On the beach we protect we know that large numbers of Olive Ridley are poached off the beach ( they are small enough to carry ) and taken alive to local markets where they are sold, killed and eaten.



Season Results 2015 and 2016


Total turtles found = 56


Leatherback alive = 31

Leatherback killed =8


Olive Ridley alive =5

Olive Ridley killed =12


Eggs moved to safe hatching location and protected = 510

Eggs hidden and left where laid = estimated 1700


Results from 2004 to 2016


Since 2004 we have protected over 1000 nesting turtles, and have protected several thousand eggs.




  • This effort is funded by the kind and generous support of a good friend. This has made a huge difference to us as now I can guarantee that I will be able to run the program without the very difficult scramble for funds that I have had to make in previous years. This has stabilised the program so that we can start the season confident and well prepared. The program provides well paid work for 10 local men who are very grateful for this work in an area where, apart from Meet Me There and Dream Big Ghana, there is no work.
  • This year we had enough funds to work constructively with those in the local community who oppose our efforts. In the past a number of local men would poach the nesting turtles. They kill them and make turtle stew which they sell locally (this is totally illegal in Ghana, and if caught offenders face a 10 year prison sentence. Sadly the wildlife officers do not bother to enforce this ban). As you can imagine, they have not been happy with our efforts to protect these endangered animals. This year we have been able to pay a release fee to free any turtles that have been caught. We have also implemented a policy of visiting known poachers and buttering them up ( taking them out for a drink, etc ). We applied this policy from October onwards and it led to a steep decline in turtle killings.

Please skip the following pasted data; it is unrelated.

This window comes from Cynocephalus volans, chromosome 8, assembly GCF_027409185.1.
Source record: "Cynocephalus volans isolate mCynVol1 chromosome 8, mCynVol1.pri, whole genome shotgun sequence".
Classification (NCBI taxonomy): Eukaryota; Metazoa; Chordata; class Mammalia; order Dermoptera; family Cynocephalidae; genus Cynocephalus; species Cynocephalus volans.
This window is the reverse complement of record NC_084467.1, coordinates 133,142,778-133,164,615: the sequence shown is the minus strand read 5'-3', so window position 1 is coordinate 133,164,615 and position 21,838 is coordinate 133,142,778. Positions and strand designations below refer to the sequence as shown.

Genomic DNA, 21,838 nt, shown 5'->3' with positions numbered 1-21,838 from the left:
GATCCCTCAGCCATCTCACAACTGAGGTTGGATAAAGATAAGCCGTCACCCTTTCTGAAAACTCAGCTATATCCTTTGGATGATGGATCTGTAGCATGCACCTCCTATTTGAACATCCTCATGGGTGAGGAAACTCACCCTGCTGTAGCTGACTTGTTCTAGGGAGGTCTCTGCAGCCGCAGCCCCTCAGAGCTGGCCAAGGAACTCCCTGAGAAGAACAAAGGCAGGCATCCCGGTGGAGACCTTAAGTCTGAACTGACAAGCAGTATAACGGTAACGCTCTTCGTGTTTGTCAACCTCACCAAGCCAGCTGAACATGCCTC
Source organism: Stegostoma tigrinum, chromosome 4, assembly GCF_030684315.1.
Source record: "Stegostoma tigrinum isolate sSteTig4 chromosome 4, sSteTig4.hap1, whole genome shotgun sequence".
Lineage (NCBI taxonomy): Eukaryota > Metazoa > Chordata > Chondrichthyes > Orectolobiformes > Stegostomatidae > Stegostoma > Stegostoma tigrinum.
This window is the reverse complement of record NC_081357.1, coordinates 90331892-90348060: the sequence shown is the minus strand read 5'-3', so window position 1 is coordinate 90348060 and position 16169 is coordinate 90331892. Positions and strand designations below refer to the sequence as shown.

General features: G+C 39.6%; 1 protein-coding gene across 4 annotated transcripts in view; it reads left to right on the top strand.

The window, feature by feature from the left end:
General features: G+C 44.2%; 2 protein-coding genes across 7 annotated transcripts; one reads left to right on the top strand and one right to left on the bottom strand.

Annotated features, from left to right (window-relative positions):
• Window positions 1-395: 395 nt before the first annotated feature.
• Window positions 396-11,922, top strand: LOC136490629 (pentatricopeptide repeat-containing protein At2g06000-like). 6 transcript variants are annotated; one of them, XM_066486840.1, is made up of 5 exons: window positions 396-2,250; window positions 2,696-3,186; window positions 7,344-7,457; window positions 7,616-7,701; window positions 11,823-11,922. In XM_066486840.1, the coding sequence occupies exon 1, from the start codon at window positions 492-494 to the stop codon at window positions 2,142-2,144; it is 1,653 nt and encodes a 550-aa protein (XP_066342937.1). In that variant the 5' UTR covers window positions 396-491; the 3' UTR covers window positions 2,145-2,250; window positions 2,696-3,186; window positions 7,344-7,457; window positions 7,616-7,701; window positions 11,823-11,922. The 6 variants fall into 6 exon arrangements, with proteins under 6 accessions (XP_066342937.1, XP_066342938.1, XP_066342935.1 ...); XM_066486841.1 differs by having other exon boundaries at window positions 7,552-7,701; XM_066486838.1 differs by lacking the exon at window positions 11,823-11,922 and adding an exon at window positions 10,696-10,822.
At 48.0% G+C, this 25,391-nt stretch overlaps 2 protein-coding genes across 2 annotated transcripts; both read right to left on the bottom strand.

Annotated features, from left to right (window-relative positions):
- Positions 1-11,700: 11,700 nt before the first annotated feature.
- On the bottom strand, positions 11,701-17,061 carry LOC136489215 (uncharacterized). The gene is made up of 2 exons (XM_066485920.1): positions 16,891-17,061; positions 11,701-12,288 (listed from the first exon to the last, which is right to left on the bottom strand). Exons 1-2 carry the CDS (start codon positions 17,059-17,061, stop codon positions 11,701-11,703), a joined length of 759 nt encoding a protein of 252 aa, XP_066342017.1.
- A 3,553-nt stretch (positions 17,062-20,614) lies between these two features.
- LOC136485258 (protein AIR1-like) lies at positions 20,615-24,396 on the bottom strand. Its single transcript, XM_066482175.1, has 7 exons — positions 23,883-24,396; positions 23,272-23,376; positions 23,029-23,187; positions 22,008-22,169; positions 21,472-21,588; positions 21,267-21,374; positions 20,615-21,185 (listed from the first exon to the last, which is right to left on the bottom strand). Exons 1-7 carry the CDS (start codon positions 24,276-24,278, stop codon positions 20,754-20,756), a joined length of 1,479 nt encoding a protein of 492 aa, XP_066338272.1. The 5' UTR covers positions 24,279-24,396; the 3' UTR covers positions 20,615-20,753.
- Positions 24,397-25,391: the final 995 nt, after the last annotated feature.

1. For the first time since we began protecting the turtles we have seen a significant decline in their numbers. In previous years we saw between 100 and 120 turtles a year. This year we recorded 56. Apart from the factors listed below we have little idea why this has happened. We are however seeing numbers of dead turtles which have died before they reach the beach. We think that these have become trapped in the nets of the illegal fishing vessels which pillage the fish along the coast of West Africa and cast overboard when the nets are pulled in.
  2. The pattern of turtle arrivals changed significantly this year. In the past they only started arriving in October. There may have been 1 or 2 in September. This year a large number arrived in September. Our protection team was not in action, and so these were mostly killed. We do not know the exact number. From now on we will start the protection season on the 1st September, and will not patrol in March as no turtles arrived in this month.
  3. Olive Ridley. Because these turtles are smaller than the leather back’s they can be carried off the beach. We are hearing of large numbers being taken live off the beach and sold in markets inland. This must cause considerable suffering to these animals. We are finding that it is very difficult to prevent this. This year we protected even less Olive Ridley than in previous years.
  4. We only have the funds to patrol a 10km stretch of the beach, but know that all the turtles are still being killed on stretches of coast that we do not patrol. If we could patrol a further 20 km of the coast that lies adjacent to our current 10km section we could protect a lot more turtles.